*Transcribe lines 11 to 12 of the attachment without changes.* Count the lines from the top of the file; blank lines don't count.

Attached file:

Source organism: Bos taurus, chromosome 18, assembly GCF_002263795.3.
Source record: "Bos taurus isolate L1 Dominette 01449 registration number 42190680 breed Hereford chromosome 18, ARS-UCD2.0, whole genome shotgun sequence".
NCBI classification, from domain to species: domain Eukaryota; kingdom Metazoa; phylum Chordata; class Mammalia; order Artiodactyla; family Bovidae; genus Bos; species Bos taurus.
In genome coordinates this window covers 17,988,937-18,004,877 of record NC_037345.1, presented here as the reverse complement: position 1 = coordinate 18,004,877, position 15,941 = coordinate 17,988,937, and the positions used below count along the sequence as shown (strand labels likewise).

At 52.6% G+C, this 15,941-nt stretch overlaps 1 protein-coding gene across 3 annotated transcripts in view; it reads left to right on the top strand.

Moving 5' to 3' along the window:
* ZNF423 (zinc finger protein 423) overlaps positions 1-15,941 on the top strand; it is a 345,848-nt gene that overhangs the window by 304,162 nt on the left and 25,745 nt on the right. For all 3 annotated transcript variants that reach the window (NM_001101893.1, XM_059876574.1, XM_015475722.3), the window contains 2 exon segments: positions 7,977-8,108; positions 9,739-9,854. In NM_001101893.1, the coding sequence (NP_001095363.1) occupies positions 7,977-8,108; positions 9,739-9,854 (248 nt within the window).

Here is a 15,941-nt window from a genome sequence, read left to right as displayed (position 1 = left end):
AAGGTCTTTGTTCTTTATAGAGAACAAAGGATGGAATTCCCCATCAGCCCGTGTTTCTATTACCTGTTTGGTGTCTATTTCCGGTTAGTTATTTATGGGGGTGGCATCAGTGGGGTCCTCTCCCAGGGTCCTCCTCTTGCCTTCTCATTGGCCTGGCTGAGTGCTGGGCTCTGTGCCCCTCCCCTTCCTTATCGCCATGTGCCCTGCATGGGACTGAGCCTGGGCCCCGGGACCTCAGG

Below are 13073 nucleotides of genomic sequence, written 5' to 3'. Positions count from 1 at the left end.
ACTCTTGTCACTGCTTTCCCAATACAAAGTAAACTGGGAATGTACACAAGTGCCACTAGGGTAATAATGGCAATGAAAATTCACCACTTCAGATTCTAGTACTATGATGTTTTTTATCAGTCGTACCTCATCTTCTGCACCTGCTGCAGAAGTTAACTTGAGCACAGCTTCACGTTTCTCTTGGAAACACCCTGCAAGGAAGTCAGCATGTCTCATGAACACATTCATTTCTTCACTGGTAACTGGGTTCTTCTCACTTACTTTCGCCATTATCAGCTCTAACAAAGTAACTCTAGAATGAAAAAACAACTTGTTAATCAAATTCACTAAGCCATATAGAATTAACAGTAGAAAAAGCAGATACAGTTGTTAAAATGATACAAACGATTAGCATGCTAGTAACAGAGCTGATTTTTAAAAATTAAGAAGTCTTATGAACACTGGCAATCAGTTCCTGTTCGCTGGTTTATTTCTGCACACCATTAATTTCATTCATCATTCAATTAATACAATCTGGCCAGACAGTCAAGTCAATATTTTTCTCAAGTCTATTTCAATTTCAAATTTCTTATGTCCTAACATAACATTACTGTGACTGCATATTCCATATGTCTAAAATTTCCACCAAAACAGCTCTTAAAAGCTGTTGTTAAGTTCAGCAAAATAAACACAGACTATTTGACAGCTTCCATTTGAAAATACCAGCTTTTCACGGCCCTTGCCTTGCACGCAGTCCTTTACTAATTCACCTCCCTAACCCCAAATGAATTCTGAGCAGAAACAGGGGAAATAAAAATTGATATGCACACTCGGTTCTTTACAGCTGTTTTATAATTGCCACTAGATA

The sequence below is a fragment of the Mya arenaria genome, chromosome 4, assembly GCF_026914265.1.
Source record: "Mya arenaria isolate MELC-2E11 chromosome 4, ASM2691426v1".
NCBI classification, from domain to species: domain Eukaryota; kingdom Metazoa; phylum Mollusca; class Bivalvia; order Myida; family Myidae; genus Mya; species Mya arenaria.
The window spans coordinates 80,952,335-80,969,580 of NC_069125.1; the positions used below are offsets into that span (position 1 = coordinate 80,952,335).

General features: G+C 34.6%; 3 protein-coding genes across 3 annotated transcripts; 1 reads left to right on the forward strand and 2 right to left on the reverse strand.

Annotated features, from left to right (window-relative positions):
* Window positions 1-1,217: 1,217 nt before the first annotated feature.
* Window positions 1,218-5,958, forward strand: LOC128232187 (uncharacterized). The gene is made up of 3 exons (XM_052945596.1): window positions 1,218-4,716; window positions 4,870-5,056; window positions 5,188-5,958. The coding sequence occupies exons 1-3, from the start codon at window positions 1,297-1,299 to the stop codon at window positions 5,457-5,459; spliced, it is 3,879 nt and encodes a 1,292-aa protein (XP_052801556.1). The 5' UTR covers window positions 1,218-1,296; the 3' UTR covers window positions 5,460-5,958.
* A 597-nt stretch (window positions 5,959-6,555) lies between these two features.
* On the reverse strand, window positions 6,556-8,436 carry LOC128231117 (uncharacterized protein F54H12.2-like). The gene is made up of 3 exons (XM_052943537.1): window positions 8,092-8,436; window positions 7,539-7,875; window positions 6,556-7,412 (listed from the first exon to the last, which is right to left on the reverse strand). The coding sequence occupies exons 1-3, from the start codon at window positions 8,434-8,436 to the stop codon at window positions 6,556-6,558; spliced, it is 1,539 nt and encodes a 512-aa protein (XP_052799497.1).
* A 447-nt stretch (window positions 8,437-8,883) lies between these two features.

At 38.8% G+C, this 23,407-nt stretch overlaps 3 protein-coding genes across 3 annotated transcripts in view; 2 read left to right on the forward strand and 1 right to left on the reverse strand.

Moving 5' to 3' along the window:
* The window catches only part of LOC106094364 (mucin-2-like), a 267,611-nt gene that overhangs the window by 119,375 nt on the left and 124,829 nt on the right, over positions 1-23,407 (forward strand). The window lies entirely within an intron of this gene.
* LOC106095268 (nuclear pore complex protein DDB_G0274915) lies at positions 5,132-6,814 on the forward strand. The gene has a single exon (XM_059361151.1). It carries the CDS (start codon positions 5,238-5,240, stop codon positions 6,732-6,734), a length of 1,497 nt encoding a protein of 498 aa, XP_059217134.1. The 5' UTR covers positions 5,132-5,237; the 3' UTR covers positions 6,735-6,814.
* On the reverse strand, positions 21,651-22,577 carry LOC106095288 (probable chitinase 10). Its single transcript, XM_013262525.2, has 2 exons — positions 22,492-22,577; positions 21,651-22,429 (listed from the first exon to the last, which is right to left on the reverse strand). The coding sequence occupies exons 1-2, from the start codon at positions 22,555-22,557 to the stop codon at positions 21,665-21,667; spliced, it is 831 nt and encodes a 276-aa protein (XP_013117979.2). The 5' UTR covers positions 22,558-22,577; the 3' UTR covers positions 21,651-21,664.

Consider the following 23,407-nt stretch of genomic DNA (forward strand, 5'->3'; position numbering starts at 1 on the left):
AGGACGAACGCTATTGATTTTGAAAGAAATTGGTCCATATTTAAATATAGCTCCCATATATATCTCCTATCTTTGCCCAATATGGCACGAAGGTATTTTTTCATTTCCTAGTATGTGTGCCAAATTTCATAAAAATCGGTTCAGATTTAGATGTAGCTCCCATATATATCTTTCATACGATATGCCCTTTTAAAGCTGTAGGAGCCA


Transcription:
ACTCTTGTCACTGCTTTCCCAATACAAAGTAAACTGGGAATGTACACAAGTGCCACTAGGGTAATAATGGCAATGAAAATTCACCACTTCAGATTCTAGTACTATGATGTTTTTTATCAGTCGTACCTCATCTTCTGCACCTGCTGCAGAAGTTAACTTGAGCACAGCTTCACGTTTCTCTTGGAAACACCCTGCAAGGAAGTCAGCATGTCTCATGAACACATTCATTTCTTCACTGGTAACTGGGTTCTTCTCACTTACTTTCGCCATTATCAGCTCTAACAAAGTAACTCTAGAATGAAAAAACAACTTGTTAATCAAATTCACTAAGCCATATAGAATTAACAGTAGAAAAAGCAGATACAGTTGTTAAAATGATACAAACGATTAGCATGCTAGTAACAGAGCTGATTTTTAAAAATTAAGAAGTCTTATGAACACTGGCAATCAGTTCCTGTTCGCTGGTTTATTTCTGCACACCATTAATTTCATTCATCATTCAATTAATACAATCTGGCCAGACAGTCAAGTCAATATTTTTCTCAAGTCTATTTCAATTTCAAATTTCTTATGTCCTAACATAACATTACTGTGACTGCATATTCCATATGTCTAAAATTTCCACCAAAACAGCTCTTAAAAGCTGTTGTTAAGTTCAGCAAAATAAACACAGACTATTTGACAGCTTCCATTTGAAAATACCAGCTTTTCACGGCCCTTGCCTTGCACGCAGTCCTTTACTAATTCACCTCCCTAACCCCAAATGAATTCTGAGCAGAAACAGGGGAAATAAAAATTGATATGCACACTCGGTTCTTTACAGCTGTTTTATAATTGCCACTAGATA

The sequence below is a fragment of the Mya arenaria genome, chromosome 4, assembly GCF_026914265.1.